“Heads, we get married; tails, we break up.”

Jared held a grimy quarter out where Lena could see it in the glow from the fire. She noted the coin lay tails up on his palm. “Romantic.”

“Hey, I’m just trying to do the right thing,” he said.

His voice was different, whiney, and not at all what she’d come to expect from him. His cocksure, smooth articulation was marred by a spoiled rotten kind of timbre that picked at her nerves.

Lena raised her head and stared into golden brown eyes that glistened in the firelight – eyes that had won her heart and convinced her having sex was right and natural. Those same eyes had glowed with sincerity while he made her believe he wanted nothing more than to love her forever.

Those lying eyes.

She returned her gaze to the coin doing cartwheels across his knuckles. Lena swallowed the heat in her mouth and tossed another small stick onto the meager fire she’d made in a drawer. The old chest was the only thing left in the abandoned house. Abandoned, like me, Lena thought.

He continued to grumble. “I’m being practical. We won’t last long as runaways, but if I marry you…” He shrugged. “My mama won’t be mad long. And your folks will forgive you if you have a husband. I can even visit on the weekend.”

“You mean, it’ll be life as usual, you out with your friends and me an outcast.” She drew her coat tighter around her. Its gray wool, once so soft and pretty, was now damp and stained. Lena fiddled with one of the leather-covered buttons. In another few weeks, the coat wouldn’t be able to close over her stomach. “I’ll be stuck at home while you go on doing whatever you want… with whoever you want.”

Jared tossed the quarter down into her lap. “Why don’t you cut me some slack?”

That was more like it. The sullen, soon to be baritone was back with all the arrogance she had grown to despise. Lena glanced up at him, at the dark face she once thought handsome, at the thick black hair she had longed to touch, to the beautiful mouth now twisted with scorn. She wondered why she ever thought she loved him. “Why didn’t you cut me some? You chased me like I was your last meal. I loved you, and all you ever wanted was for me to prove it.” She pulled at her coat until the taut fabric flipped the quarter off unto the floor. “That should have told me something.”

Jared made a noise, a snarling chuckle. “You’re not too bright, are you? Why else would you run out here, expecting me to stay with you?”

Her eyes stung, but Lena would never, ever cry in front of him again. She had cried that horrible night, the tears spilling over as she told him she’d missed her period; bawled like a baby when he’d asked how she could be so sure the baby was his. Yeah, those tears were the last he’d ever see from her.

Lena plucked the grungy quarter from the litter-strewn floor and flipped it off her thumb.

“Heads, we get married; tails, we break up,” Jared said, following the flight of the coin with his eyes.

“Yeah, heard you the first time.” Lena had a feeling he’d done this before.

The quarter tumbled, over and over, up into the air, into the dark. It seemed to hang for a second before returning to the floor. The silver disc didn’t bounce. It didn’t lie flat, either. It stood, steady as you please, on its edge.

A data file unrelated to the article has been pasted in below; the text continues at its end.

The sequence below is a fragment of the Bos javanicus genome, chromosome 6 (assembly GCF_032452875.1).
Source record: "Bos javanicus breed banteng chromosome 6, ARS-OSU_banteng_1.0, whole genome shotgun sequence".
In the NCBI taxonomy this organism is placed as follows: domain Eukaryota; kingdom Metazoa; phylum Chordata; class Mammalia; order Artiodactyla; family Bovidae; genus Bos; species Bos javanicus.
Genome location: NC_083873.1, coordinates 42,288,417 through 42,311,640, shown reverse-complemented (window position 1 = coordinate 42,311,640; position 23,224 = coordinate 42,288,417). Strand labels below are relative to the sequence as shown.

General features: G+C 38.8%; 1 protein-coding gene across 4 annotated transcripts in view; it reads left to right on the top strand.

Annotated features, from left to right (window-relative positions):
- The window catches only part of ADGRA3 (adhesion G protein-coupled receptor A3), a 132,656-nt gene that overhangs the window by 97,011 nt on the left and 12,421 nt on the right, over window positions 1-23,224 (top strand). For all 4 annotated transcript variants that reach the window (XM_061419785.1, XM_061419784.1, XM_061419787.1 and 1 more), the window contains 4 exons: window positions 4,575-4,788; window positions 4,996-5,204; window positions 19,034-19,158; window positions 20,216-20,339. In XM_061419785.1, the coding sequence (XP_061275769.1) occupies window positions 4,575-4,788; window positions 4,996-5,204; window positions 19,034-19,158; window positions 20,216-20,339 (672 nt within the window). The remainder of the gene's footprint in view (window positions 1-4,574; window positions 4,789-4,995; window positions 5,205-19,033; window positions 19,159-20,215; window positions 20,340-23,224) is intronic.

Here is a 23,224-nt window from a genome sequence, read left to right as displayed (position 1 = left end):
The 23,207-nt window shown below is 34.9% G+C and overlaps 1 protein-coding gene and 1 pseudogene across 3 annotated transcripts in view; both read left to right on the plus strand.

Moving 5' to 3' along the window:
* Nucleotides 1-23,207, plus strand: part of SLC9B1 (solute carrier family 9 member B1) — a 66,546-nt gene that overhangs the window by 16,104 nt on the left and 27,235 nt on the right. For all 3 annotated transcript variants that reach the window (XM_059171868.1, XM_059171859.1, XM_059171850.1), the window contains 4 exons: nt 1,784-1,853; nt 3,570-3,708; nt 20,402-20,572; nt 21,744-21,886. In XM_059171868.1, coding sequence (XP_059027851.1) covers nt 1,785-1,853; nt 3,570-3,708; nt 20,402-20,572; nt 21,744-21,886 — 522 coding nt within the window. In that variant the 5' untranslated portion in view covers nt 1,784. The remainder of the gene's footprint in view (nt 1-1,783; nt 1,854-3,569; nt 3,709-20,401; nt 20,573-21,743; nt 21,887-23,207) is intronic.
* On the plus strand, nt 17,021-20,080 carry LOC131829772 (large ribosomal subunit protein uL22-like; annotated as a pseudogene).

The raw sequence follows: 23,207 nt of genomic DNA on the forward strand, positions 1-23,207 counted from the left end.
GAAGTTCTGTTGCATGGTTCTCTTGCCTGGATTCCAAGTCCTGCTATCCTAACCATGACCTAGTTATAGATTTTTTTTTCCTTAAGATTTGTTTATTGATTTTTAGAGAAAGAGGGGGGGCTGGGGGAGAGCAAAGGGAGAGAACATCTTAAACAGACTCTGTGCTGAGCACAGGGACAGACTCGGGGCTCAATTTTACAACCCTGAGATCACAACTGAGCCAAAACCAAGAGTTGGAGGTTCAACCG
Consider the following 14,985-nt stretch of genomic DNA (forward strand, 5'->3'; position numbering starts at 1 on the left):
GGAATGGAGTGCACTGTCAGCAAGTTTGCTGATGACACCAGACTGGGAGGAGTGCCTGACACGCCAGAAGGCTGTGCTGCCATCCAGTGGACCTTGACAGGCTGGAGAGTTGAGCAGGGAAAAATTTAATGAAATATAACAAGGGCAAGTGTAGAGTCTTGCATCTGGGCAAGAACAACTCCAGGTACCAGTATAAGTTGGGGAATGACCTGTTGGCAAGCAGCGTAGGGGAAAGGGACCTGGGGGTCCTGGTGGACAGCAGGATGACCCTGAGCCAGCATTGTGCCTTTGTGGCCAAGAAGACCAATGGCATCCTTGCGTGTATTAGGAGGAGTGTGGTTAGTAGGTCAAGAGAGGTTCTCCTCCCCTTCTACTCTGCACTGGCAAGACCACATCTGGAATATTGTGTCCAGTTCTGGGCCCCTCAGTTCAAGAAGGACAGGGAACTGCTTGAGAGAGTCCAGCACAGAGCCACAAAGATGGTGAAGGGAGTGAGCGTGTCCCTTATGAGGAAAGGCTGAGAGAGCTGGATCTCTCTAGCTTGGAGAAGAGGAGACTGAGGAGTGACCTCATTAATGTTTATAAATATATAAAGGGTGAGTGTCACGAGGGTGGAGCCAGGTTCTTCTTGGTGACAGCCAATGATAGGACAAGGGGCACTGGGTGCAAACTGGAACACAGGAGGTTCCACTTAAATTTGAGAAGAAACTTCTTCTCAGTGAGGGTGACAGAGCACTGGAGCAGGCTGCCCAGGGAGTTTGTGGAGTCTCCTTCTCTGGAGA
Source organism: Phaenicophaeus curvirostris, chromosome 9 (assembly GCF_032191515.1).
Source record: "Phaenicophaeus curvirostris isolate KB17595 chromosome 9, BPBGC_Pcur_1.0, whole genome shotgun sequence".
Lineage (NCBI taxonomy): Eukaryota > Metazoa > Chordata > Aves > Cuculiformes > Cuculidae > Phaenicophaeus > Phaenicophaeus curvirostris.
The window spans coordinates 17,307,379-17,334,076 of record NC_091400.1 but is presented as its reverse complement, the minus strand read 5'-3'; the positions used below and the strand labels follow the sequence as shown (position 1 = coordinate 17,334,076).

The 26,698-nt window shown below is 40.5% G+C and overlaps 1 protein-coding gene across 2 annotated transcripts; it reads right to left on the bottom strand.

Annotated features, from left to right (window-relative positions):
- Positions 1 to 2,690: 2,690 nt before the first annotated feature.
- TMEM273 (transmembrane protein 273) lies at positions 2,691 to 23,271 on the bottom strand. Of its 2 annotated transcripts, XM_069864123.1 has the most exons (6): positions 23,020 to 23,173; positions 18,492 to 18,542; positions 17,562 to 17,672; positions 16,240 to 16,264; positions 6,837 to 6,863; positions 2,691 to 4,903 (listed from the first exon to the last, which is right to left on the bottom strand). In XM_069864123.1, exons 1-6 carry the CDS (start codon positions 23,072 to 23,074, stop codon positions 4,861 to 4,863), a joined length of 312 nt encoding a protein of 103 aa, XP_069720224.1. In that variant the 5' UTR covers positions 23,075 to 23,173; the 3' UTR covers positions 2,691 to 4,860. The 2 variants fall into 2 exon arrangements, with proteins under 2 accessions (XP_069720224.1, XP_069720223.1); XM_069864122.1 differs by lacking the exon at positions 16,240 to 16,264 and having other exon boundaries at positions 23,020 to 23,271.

“How the hell did you do that?” Jared squatted and stared at the coin.

Lena was reminded of his presence, his size. His physicality had once made her feel safe. Hovering above her, inside her, his body had made her feel sexy. Now, with what looked like hatred in his eyes, his size frightened her. She wasn’t tiny, but at 6’4”, he was a full foot taller than she, and outweighed her 110 pounds by at least a hundred. She flexed her right arm. Two nights ago he’d shown her his violent side. The brown skin on her upper arm still had a purplish hue.

Lena placed her hand into her coat pocket; let her fingers slide along the cold metal inside. “I didn’t do that.”

The quarter remained on edge.

Jared muttered something, snatched up the quarter, and flipped it off the nail of his index finger. Lena noticed his lips moved silently, as if making a wish on the outcome. The quarter lingered longer in the dark this time, but all too soon, it plummeted back to the floor.

To stand on edge.

“It never did that before,” Jared said.

“What?” Lena leaned forward and stared first at the coin, and then into the face of the man she had thought she wanted to spend her life with. “What do you mean?”

“Nothing. Must be a trick coin,” Jared said. He squinted at the quarter, biting his lower lip.

Lena suppressed a snort. She kept one hand in her pocket while the other rested on her abdomen. It was too soon to feel anything, yet she thought there was a tiny bulge there, a bump that had appeared almost overnight. She pressed at her belly while staring at the quarter. The coin seemed to shimmer, shinier. “Maybe you’re asking the wrong question.”

Jared glared at her. “You’re right. I should be asking why the hell I’m out here in this dump freezing my ass off.” He unfolded his long frame and strode across the buckling floor into the darkness at the edge of the room. For a few moments, he stood at the shattered windows and muttered curses out into the night. Then, as if something there had given him his answer, he spun back to her. “I’m going to drag your stupid ass back home and forget this shit.”

Lena rubbed her belly, considered the quarter. “The wrong question…” She picked up the coin and squeezed it tight. “Heads I break up and go home; tails I kill his ass and leave town.” The bright, clean quarter leaped off her thumb, spinning into the dark.

“I’ve had enough of this shit,” Jared said, advancing on her.

The quarter fell, slowly, and landed just to the right of the tiny fire. It lay on the floor in front of Lena, gleaming.